Ans: Meaning: Winding up of a company is defined as a process by which the life of a company is brought to an end and its property administered for the benefit of its members and creditors. In words of Professor Gower, “Winding up of a company is the process whereby its life is ended and its Property is administered for the benefit of its members & creditors. An Administrator, called a liquidator is appointed and he takes control of the company, collects its assets, pays its debts and finally distributes any surplus among the members in accordance with their rights.”
As per section 270 of the Companies Act 2013, the procedure for winding up of a company can be initiated either:
a) By the tribunal or,
b) Voluntary.
Winding up by the tribunal or court: As per new Companies Act 2013, a company can be wound up by a tribunal in the below mentioned circumstances:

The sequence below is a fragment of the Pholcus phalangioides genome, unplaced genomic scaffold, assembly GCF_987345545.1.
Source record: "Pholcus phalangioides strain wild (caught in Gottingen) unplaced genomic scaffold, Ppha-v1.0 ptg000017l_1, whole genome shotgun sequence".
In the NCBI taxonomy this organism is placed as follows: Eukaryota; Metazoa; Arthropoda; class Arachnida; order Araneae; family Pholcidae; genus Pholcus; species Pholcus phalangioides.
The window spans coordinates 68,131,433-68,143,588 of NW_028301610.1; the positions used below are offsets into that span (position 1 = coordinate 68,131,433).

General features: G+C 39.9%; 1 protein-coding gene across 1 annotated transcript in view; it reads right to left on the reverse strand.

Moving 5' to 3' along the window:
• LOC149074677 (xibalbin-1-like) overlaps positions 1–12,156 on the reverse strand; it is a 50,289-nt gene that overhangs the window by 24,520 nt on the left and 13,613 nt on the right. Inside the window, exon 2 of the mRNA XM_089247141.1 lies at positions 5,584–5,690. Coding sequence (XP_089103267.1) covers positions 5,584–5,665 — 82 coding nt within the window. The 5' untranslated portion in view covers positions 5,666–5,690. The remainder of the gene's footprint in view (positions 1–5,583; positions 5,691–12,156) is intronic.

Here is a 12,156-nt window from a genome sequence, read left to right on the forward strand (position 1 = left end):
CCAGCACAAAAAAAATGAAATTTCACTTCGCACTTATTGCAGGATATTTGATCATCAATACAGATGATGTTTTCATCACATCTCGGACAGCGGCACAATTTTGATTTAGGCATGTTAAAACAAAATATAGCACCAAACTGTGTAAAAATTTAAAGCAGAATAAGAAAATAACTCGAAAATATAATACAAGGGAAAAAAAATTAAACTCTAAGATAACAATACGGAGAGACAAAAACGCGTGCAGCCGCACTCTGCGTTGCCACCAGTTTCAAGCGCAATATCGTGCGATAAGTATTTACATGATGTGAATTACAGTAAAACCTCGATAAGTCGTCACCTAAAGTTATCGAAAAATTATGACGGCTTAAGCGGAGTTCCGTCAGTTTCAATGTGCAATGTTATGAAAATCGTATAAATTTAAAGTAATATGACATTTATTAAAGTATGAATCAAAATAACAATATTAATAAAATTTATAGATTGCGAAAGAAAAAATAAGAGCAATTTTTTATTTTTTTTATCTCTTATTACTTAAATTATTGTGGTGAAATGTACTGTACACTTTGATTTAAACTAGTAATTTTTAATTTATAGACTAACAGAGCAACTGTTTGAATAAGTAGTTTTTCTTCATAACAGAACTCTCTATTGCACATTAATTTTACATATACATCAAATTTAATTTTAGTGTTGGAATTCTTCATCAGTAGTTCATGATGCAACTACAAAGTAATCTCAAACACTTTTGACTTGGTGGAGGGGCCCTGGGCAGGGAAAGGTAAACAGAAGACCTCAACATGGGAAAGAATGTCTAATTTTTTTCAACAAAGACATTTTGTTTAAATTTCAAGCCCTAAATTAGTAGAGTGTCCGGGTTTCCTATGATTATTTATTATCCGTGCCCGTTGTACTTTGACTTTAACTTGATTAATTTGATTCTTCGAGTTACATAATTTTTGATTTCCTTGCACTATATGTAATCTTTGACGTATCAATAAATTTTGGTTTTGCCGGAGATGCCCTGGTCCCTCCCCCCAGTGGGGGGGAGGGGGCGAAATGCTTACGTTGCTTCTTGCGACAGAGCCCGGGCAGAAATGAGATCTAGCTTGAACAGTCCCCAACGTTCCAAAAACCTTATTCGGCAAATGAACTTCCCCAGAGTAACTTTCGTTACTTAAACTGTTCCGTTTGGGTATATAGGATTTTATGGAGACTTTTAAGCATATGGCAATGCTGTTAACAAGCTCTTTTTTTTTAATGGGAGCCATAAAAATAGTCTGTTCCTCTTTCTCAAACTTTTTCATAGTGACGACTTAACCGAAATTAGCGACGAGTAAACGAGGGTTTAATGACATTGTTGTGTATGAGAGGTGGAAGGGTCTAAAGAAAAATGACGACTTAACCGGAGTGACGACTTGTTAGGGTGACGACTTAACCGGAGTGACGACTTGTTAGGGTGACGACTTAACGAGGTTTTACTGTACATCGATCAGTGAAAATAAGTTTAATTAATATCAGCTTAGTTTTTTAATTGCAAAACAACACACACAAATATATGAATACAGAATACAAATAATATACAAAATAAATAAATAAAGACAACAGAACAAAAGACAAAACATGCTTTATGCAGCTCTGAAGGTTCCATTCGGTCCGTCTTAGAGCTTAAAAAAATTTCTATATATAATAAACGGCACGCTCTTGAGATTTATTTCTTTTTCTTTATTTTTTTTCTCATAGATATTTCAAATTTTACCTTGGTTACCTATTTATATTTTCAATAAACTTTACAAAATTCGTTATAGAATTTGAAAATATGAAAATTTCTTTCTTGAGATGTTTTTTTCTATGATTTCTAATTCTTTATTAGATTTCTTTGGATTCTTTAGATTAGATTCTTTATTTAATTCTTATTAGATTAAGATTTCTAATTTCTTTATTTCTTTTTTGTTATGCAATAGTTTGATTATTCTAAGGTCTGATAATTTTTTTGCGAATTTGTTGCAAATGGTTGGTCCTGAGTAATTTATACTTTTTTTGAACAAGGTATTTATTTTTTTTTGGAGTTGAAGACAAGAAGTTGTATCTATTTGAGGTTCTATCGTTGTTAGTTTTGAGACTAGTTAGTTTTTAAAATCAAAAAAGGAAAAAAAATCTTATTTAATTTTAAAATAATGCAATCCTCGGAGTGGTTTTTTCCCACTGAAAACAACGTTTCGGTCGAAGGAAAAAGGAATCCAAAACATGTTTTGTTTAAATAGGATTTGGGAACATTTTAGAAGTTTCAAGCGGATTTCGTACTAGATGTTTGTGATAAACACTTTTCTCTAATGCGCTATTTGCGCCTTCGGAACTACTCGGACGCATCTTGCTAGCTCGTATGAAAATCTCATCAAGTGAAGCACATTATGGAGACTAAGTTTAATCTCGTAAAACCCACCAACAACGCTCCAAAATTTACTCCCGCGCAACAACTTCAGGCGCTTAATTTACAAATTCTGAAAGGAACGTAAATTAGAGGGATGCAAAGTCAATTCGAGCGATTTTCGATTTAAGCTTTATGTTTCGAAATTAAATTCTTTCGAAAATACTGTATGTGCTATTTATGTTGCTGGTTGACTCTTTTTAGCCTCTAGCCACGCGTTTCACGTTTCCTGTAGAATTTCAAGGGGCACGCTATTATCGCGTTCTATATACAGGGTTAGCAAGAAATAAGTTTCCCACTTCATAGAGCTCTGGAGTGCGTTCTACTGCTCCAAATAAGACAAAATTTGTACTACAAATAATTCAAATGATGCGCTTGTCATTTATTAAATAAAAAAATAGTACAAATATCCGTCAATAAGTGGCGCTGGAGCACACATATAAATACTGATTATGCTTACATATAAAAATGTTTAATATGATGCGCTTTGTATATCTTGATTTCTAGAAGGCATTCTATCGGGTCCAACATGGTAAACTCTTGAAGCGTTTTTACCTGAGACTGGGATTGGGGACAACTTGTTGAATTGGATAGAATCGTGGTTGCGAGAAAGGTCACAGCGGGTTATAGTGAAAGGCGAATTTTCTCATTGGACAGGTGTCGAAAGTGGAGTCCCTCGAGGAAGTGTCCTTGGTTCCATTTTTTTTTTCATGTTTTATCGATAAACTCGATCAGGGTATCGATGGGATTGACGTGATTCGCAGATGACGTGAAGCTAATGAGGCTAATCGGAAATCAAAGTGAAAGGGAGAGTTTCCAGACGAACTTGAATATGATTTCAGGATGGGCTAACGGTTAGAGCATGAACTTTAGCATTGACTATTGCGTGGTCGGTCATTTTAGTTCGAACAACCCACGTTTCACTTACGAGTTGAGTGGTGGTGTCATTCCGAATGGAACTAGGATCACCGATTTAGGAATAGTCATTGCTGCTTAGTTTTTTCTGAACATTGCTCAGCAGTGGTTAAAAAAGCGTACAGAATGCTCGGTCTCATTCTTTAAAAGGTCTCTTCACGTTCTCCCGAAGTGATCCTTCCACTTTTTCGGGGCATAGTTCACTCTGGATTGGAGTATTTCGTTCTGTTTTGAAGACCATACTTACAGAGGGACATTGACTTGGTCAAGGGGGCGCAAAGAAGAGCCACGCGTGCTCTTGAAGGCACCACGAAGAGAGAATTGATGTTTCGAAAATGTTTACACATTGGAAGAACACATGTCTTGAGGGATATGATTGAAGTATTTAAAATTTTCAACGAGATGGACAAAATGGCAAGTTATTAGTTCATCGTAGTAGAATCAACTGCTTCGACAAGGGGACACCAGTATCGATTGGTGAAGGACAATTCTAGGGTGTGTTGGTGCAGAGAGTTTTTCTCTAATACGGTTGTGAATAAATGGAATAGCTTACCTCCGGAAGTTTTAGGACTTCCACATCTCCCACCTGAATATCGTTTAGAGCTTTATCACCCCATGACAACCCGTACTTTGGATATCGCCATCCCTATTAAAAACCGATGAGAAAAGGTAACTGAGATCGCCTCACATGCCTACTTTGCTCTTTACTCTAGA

1. When the company is unable to pay its debts
2. If the company has by special resolution resolved that the company be wound up by the tribunal.
3. If the company has acted against the interest of the integrity or morality of India, security of the state, or has spoiled any kind of friendly relations with foreign or neighboring countries.
4. If the company has not filled its financial statements or annual returns for preceding 5 consecutive financial years.
5. If the tribunal by any means finds that it is just & equitable that the company should be wound up.
6. If the company in any way is indulged in fraudulent activities or any other unlawful business, or any person or management connected with the formation of company is found guilty of fraud, or any kind of misconduct.

9. Write notes on any two of the following:                         5+5
(a) Prospectus
(b) Pre-incorporation contracts
(c) Quorum
(d) Legal position of promoters